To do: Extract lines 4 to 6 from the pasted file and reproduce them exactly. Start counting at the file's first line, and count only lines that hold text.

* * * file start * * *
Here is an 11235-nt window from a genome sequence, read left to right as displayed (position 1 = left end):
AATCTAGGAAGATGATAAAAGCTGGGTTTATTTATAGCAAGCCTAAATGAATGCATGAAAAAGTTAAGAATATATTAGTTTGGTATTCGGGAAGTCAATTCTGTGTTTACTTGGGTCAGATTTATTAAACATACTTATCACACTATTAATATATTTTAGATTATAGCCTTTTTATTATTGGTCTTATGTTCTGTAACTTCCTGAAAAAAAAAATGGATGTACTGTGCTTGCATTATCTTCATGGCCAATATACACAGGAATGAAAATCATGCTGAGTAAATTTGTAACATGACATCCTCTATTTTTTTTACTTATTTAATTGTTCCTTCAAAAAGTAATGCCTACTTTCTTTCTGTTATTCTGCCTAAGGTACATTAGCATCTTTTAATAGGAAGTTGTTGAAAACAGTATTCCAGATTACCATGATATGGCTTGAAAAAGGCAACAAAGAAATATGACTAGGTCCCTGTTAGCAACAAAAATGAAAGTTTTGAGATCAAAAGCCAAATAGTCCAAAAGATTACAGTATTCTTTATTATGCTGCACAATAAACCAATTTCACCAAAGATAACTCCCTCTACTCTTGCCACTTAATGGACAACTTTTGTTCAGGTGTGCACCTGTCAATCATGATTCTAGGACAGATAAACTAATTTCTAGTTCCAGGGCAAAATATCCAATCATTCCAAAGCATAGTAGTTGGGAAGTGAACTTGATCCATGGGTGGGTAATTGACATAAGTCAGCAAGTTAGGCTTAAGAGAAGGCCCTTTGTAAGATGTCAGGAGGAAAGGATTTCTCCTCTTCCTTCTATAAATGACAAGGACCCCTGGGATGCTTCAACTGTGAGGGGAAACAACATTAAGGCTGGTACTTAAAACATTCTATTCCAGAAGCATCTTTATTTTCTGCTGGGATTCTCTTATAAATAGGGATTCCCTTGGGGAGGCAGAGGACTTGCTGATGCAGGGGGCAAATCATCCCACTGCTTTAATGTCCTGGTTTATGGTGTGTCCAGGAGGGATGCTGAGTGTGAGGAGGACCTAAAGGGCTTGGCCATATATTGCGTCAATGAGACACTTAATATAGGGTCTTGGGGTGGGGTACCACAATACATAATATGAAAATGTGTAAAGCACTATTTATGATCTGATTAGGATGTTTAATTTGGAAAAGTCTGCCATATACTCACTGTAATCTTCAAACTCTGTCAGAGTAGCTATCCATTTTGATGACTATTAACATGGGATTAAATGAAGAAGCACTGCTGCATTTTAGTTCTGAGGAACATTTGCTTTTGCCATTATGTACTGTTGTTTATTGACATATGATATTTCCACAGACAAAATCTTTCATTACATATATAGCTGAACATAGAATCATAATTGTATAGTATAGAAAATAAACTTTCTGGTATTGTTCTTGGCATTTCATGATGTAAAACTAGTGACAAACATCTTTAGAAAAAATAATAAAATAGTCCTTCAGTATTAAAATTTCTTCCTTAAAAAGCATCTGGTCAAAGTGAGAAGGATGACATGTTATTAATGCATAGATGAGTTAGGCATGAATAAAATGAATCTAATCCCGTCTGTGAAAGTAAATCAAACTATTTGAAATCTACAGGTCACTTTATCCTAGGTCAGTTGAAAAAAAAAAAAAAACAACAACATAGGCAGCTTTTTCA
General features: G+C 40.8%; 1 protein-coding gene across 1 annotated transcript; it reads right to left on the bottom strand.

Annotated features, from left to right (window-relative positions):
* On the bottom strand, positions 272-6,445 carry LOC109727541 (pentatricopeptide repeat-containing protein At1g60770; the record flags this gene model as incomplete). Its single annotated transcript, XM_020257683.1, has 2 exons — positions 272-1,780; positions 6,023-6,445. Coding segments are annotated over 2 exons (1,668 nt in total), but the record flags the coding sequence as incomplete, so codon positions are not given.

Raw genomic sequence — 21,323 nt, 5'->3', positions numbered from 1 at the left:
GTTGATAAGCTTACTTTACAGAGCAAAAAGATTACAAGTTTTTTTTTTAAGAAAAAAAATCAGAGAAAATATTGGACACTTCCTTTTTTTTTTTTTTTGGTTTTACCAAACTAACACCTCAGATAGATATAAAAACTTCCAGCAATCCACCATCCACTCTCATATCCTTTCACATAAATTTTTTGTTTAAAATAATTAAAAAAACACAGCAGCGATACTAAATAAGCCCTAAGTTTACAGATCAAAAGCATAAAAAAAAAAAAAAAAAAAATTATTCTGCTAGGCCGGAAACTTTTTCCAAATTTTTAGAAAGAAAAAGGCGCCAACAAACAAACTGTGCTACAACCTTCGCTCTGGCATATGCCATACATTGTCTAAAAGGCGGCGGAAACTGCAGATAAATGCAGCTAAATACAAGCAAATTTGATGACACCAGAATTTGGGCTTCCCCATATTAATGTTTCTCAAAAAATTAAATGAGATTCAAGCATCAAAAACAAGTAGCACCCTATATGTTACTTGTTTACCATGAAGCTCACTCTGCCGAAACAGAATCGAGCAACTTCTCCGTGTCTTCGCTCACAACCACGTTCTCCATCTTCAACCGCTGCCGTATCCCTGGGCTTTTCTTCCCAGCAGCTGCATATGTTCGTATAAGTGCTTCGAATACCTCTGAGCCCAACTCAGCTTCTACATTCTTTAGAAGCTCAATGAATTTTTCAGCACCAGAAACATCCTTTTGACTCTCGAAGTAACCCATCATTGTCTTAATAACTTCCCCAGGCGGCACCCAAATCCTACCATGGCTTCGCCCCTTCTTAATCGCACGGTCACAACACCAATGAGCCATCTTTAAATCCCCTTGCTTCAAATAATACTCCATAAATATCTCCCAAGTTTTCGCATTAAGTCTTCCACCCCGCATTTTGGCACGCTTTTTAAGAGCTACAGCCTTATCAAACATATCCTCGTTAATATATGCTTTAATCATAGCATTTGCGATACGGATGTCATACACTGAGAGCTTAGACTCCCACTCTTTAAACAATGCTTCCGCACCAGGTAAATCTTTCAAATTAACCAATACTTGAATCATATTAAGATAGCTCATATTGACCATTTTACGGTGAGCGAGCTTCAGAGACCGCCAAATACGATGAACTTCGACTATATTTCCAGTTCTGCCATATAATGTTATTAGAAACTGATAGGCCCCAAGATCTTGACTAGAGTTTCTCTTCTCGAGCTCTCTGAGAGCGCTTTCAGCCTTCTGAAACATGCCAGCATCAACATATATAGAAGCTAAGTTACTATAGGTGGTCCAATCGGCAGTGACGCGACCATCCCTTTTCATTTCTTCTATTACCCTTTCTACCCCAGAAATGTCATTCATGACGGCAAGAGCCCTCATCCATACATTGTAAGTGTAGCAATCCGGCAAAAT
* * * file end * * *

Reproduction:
Annotated features, from left to right (window-relative positions):
* On the bottom strand, positions 272-6,445 carry LOC109727541 (pentatricopeptide repeat-containing protein At1g60770; the record flags this gene model as incomplete). Its single annotated transcript, XM_020257683.1, has 2 exons — positions 272-1,780; positions 6,023-6,445. Coding segments are annotated over 2 exons (1,668 nt in total), but the record flags the coding sequence as incomplete, so codon positions are not given.

Raw genomic sequence — 21,323 nt, 5'->3', positions numbered from 1 at the left: